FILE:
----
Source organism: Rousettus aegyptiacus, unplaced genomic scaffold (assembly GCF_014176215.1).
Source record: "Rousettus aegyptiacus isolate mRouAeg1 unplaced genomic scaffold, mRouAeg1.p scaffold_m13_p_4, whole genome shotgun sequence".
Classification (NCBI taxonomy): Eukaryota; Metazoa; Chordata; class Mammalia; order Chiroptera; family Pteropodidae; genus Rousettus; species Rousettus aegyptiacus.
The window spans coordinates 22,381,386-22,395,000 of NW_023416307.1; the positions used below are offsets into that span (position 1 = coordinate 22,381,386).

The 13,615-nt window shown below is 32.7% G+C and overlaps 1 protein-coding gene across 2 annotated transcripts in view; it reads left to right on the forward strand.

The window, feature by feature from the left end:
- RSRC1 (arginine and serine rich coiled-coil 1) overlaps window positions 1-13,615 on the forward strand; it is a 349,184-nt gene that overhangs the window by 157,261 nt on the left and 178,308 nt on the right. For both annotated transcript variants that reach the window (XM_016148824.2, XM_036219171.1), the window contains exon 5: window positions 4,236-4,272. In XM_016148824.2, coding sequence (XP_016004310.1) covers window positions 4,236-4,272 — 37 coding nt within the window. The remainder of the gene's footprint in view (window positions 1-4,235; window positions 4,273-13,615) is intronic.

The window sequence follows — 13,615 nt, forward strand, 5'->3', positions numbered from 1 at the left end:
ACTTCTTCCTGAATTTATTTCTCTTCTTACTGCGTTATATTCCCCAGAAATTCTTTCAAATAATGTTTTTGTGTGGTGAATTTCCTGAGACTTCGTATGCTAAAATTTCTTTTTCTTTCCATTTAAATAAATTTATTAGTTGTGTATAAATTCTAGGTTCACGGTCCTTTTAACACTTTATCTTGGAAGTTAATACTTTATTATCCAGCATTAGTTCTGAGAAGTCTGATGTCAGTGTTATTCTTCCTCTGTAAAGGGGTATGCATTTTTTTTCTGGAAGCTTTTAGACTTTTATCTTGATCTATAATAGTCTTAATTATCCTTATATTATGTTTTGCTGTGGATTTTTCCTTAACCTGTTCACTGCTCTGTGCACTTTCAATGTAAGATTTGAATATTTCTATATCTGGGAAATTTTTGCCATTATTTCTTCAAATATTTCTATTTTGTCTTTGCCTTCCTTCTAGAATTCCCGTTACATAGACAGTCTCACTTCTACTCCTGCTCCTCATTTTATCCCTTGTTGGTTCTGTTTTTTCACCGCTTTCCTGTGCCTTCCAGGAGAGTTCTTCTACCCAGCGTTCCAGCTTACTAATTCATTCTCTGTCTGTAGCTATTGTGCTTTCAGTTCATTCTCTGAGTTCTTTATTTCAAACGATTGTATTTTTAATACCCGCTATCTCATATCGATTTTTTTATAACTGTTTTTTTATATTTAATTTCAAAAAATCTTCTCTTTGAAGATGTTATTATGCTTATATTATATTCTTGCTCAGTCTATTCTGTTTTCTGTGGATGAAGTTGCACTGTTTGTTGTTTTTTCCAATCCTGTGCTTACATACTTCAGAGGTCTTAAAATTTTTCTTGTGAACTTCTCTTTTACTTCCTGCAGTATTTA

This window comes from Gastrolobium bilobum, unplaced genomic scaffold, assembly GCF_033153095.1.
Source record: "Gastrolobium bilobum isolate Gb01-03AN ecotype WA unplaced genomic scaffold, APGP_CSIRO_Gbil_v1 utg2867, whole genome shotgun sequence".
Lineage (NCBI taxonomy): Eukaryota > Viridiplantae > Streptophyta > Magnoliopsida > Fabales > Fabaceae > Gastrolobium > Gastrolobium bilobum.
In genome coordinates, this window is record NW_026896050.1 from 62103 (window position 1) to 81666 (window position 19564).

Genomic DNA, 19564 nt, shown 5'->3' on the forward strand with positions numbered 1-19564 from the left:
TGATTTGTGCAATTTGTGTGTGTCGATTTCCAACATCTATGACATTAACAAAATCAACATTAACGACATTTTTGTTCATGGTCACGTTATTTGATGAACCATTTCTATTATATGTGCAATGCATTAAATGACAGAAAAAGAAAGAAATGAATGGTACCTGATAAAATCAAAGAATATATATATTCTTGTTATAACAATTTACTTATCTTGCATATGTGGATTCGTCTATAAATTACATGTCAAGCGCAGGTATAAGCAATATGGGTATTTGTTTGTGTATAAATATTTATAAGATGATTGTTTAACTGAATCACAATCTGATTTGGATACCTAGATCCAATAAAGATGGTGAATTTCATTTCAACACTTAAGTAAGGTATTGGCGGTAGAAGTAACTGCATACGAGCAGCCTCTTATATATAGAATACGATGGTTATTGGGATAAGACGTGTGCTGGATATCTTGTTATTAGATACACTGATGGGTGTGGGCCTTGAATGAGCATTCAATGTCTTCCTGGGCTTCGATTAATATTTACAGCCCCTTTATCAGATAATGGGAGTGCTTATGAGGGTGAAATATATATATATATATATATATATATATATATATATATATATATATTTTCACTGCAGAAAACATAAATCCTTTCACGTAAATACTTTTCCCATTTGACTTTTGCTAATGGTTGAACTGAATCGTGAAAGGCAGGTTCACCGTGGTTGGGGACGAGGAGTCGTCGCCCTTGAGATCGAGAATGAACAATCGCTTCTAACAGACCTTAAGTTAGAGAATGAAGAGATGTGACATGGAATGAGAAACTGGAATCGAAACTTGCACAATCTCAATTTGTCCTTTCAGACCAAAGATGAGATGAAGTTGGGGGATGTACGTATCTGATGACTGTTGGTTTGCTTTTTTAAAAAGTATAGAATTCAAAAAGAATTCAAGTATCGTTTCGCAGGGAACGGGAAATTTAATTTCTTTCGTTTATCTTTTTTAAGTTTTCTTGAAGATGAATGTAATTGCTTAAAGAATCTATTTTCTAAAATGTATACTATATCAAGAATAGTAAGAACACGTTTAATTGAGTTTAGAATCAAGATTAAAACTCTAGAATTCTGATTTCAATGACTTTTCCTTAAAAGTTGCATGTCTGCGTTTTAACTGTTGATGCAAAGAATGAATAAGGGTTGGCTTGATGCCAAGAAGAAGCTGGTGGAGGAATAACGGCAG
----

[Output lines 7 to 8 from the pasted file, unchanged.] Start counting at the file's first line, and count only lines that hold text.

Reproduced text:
- RSRC1 (arginine and serine rich coiled-coil 1) overlaps window positions 1-13,615 on the forward strand; it is a 349,184-nt gene that overhangs the window by 157,261 nt on the left and 178,308 nt on the right. For both annotated transcript variants that reach the window (XM_016148824.2, XM_036219171.1), the window contains exon 5: window positions 4,236-4,272. In XM_016148824.2, coding sequence (XP_016004310.1) covers window positions 4,236-4,272 — 37 coding nt within the window. The remainder of the gene's footprint in view (window positions 1-4,235; window positions 4,273-13,615) is intronic.

The window sequence follows — 13,615 nt, forward strand, 5'->3', positions numbered from 1 at the left end: